Occupy Wall Street is back this spring and with it, occupations of cities and towns across Canada are popping back up. Occupiers may have been busy working underground but now it’s time to rise up and organize. The activist toolkit is going on a spring break but not without a bang. Here’s a roundup of tools for occupiers to take you through the hiatus. Best of all, every tool and app featured is free.
Social media, apps and blogging have helped keep the movement alive. Now that protesters are organizing physical Occupy camps again, there are tons of new tech tools to help you organize.
Occupy camps don’t have to rely on mainstream media to get the word out — they can stream their events themselves and bring the struggle from the street to the living room. Learn how to livestream workshops, protests and speakers with this tool.
Crisis mapping and crowdsourcing aren’t just for alerting other occupiers about where police have appeared in the camp or recording incidents of violence: they are also great tools for showing where workshops are in real time. Learn more about how to use it here!
Many activists use Twitter, but it is a public forum that can be monitored. Vibe is a system similar to Twitter where messages can be anonymously sent out within a certain radius. After a period of time, these messages are deleted. Vibe is perfect for messaging other activists about police whereabouts fast and confidentially. Check out this overview for more info.
Gmail may be free, but it’s hardly secure. Microsoft and Yahoo accounts are no better. Instead of using an email that’s corporately controlled, try using a secure rise-up email address instead. The system was created by social justice activists, for activists.
Workshops are integral to any Occupy camp. These workshop outlines are easy to run and ready to be used in your camp.
Legal observers, people who watch and record interactions between police and activists, make sure that interactions gone awry aren’t an activist’s word against an officer’s. Read more in this legal observer training workshop.
If activists are arrested, it’s important to know how to handle it. This legal defence workshop for activists will help everyone get on the same page.
Consensus is the basis of decision-making in Occupy camps but not everyone is well versed in the process. Bring occupiers up to speed with this consensus workshop.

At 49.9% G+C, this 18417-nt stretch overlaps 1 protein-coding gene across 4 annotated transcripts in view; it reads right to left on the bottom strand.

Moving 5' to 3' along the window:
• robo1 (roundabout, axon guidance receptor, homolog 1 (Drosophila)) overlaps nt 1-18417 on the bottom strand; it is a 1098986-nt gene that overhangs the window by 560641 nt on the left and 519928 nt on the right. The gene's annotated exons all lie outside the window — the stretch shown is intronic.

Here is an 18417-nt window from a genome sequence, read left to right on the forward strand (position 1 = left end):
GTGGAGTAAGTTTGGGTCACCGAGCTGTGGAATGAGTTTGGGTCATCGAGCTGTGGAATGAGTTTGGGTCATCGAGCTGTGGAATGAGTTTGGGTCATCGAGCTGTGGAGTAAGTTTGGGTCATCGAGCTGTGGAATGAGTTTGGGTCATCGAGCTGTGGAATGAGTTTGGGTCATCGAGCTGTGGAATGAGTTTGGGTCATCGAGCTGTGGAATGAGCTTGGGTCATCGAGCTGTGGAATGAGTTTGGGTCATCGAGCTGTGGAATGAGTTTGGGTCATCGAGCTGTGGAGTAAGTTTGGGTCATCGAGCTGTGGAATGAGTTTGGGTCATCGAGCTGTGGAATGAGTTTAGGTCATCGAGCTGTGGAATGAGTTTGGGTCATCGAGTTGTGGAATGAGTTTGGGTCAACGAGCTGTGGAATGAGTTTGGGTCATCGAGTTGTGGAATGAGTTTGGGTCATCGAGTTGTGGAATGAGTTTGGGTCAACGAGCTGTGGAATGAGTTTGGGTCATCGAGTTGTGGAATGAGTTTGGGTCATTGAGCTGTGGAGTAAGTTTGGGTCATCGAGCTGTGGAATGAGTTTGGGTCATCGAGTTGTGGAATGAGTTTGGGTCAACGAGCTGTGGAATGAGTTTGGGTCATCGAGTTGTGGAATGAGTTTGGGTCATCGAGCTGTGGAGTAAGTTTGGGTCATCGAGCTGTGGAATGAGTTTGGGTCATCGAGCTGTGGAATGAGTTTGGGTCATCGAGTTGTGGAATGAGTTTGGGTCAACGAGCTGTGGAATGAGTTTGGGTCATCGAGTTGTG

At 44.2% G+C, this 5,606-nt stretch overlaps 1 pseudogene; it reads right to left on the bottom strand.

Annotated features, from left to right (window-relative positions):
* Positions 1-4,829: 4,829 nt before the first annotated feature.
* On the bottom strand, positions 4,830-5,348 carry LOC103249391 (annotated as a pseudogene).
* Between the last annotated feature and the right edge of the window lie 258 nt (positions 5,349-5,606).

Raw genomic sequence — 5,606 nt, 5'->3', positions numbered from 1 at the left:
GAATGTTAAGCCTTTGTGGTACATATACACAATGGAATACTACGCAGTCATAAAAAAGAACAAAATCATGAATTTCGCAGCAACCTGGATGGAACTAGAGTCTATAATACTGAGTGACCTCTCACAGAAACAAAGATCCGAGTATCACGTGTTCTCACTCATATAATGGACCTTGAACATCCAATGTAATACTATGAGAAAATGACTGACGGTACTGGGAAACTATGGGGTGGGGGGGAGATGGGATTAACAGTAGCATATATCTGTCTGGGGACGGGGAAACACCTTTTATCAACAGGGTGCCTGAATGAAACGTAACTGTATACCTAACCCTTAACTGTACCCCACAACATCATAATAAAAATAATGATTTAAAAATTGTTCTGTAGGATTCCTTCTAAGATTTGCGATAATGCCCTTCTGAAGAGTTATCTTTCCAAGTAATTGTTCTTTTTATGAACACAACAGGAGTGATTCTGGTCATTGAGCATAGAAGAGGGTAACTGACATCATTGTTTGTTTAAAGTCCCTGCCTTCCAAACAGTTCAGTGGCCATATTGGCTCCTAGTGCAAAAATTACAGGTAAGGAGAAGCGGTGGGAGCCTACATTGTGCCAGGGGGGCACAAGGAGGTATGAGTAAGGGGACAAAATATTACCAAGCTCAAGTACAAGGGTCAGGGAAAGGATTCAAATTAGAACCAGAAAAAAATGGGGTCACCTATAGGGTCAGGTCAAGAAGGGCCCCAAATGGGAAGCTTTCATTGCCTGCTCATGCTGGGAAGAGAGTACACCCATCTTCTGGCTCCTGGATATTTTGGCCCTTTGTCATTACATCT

Every camp should offer basic anti-oppression education for the occupiers. Try starting with this workshop on anti-racist organizing.
Occupy is successful because it doesn’t just resonate with activists already in the community, but it also reaches out to everyday folks who might not have organized before. These guides will help inform beginner organizers, enhance veteran activists and give you the information you need to have a successful camp.
Blogs, browsers and emails should all be secure when it comes to political organizing. This guide to basic technological security is simple and can help even the least tech savvy person protect their work.
Even in the safest camps, folks might need first aid, especially in the summer heat or at a crowded protest. This guide for street medics won’t make you a medical professional, but it details the basics to creating a team of first response activists.
Police have been extremely involved in Occupy camps across Canada, physically evicting protesters and patrolling camps. Every occupier should know their legal rights. This guide to interacting with police is a good place to start.
If activists are arrested, they need to know how to deal with it. Check out this guide about how to deal with arrest.
Media tents help keep Occupy in the news and top of mind. This guide to exploiting the mainstream media has everything Occupiers need to know, from press releases to interviews (but don’t forget: alternative media like rabble.ca is here to support the movement!).
The Activist Toolkit is also a wiki! Find out how to add to the tools, post your own or comment.
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